Cone Health’s Acquisition By The “HMO King”

We had a Friday afternoon news dump a few days ago. Cone Health is being acquired by Risant Health– a division of Kaiser Permanente.

There are a few things to know about Kaiser.

First, its home base is Oakland, California– a left wing cesspool.

Second, its operations for many years had been centered on the HMO model. Yes, it operated hospitals and employed physicians. But it was most widely known for developing and marketing a “pre-paid” HMO-style health plan that it marketed to regional employers. This was, in fact, Kaiser Permanente’s “thing”.

Among all the medical organizations in the country, Kaiser was the HMO King.

Third, and lesser known, it had fired health care professionals who had refused to take the Covid vaccine, and is now begging them to return, according to Citizen Wells.

It is interesting the Cone Health is choosing to crawl in bed with Kaiser Permanente because HMO’s years ago were very unpopular in North Carolina. In fact, when John Edwards first ran for US Senate a quarter century ago, he made opposition to HMO’s a central part of his campaign.

What was wrong with HMO’s? The most politically unpopular aspects were the necessity to see only certain physicians, and to obtain all referrals through the designated primary care physician. But there were also decisions to refrain from covering certain types of care or testing that raised major concerns.

What is the worst aspect of HMO’s? Providers– hospitals, primary care physicians, etc.– are paid a “capitated” amount per patient per year. That means they lose money if more needs to be done for the patient– a truly awful incentive for care givers. Yet, this was Kaiser Permanente’s “distinctive” that they eagerly embraced.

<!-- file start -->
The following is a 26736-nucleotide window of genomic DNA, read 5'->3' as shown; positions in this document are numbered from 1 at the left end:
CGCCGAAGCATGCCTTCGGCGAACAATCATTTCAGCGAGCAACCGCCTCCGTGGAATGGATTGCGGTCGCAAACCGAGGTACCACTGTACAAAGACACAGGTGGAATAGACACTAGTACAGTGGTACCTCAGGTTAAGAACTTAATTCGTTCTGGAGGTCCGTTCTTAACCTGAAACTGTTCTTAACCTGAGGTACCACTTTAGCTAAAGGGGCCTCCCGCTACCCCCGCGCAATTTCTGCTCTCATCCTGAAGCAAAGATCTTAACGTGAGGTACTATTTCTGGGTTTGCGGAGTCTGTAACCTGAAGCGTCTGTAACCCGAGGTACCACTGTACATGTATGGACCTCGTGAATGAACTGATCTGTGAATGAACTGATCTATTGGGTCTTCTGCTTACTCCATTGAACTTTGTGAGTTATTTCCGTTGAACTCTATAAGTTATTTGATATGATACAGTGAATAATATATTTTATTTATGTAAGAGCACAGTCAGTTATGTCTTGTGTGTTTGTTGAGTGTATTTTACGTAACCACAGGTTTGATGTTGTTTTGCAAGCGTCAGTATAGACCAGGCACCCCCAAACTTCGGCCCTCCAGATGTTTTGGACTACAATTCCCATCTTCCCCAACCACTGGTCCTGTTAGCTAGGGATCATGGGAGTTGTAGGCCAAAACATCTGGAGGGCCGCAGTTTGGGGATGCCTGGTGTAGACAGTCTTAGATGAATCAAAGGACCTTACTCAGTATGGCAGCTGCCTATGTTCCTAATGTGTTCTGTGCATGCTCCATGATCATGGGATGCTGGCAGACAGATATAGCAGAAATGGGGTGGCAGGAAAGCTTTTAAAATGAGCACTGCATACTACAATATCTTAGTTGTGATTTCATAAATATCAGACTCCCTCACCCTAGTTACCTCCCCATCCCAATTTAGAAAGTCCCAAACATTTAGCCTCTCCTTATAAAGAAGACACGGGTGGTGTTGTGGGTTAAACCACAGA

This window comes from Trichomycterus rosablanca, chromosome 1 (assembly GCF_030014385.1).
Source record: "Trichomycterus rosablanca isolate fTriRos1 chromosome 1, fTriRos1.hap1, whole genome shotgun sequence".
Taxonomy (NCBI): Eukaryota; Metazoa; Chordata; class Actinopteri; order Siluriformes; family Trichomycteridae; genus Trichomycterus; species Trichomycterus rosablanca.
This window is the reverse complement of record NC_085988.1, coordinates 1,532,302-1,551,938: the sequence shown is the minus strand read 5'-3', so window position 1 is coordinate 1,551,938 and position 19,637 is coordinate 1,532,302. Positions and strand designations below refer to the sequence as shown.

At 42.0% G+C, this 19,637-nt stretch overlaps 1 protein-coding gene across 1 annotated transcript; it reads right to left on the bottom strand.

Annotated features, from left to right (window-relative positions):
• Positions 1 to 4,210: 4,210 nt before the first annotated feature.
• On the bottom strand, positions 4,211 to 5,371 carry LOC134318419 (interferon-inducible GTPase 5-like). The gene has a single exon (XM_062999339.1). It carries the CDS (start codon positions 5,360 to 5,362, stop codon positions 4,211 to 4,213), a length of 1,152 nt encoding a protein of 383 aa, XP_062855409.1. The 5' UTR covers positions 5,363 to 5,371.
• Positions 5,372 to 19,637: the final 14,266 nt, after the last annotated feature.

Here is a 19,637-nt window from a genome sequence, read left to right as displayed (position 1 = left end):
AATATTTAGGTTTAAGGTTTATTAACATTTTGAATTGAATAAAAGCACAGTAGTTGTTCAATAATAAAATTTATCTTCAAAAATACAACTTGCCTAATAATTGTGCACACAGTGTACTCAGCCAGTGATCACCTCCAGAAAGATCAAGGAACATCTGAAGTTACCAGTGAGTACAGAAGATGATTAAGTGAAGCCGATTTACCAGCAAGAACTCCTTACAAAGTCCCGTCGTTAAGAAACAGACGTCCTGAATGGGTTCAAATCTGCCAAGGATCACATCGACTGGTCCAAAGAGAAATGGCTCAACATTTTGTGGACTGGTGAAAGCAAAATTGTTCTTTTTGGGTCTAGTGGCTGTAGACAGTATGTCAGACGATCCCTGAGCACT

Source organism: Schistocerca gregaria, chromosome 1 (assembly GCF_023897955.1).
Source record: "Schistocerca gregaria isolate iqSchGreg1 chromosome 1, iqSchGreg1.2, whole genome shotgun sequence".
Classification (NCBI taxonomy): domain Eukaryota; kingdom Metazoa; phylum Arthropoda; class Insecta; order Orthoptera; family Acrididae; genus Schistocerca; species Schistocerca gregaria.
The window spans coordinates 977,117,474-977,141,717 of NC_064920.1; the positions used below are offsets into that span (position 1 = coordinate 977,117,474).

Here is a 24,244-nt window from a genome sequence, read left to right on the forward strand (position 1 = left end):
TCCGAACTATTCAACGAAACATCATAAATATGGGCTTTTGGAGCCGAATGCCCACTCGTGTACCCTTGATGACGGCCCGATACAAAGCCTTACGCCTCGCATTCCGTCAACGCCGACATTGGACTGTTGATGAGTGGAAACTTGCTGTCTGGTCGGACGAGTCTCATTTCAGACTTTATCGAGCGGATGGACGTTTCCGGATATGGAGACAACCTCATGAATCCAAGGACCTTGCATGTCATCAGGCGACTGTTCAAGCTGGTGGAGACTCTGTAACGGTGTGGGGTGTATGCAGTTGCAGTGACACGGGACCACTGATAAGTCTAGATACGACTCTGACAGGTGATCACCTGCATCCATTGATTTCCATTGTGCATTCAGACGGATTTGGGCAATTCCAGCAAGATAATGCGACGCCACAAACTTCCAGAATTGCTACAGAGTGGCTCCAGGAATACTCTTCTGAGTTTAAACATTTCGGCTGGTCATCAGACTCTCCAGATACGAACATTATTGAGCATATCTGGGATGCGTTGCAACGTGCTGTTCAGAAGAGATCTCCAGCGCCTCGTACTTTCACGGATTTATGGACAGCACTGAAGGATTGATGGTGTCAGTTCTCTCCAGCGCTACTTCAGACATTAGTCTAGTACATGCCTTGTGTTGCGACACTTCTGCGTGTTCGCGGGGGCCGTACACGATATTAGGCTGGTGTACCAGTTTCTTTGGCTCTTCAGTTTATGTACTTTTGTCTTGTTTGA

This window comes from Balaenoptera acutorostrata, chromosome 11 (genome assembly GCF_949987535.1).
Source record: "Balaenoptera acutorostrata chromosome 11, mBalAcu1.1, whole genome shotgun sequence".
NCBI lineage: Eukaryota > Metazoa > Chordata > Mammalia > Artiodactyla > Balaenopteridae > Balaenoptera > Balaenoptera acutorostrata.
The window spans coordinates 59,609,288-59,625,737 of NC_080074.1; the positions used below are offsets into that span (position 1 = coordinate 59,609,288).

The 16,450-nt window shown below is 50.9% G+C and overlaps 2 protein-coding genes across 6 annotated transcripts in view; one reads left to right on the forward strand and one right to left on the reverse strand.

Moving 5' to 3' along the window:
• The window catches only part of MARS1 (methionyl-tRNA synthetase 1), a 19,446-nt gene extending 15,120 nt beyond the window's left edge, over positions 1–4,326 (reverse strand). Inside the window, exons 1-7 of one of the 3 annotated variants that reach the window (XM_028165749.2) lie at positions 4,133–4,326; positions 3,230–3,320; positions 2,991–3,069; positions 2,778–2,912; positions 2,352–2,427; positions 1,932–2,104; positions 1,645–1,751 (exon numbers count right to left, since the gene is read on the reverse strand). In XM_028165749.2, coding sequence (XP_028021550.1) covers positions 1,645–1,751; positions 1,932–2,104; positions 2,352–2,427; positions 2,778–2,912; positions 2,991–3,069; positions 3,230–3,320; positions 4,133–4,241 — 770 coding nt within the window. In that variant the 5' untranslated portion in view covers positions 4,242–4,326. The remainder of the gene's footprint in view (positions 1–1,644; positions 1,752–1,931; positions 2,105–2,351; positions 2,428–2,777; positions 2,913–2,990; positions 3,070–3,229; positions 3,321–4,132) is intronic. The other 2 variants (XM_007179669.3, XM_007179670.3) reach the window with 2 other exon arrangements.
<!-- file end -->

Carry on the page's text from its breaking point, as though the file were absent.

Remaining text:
Now, the discussion is about “value-based care”, and the strengths Kaiser will have in this area. Why? This type of insurance feature will push physicians and hospital systems to follow certain protocols to reduce cost and “increase quality”. The physician is penalized if he doesn’t follow the cookbook. This is what Cone Health is hotly pursuing.

What unites HMO’s and “value based care”? Central planning. Those who embrace these vehicles are big believers in central planning in health care.

Cone’s CEO mouths all the usual platitudes about maintaining local control. Of course, this will ultimately prove to be completely untrue. Once you are acquired, the larger organization gains control. It is just a matter of time.

This decision reflects the ugly reality that hospital systems perceive they will need to consolidate into much larger systems in order to survive and thrive. But Cone Health probably chose the most lefty partner it possibly could have sought.


8 thoughts on “Cone Health’s Acquisition By The “HMO King”

  1. Cone has competition , don’t they…. Atrium ? That is if their new facility wins approval.

  2. Corporatist structure of medical-industrial complex continuing to increase at the expense of independence and competition (the real “regulator”).

  3. Thanks for the quote.
    I had a bad experience at Cone Hospital a few years ago.
    Malpractice, incompetence and fraudulent misrepresentation.
    Thank God I was not being treated for Covid19.

Comments are closed.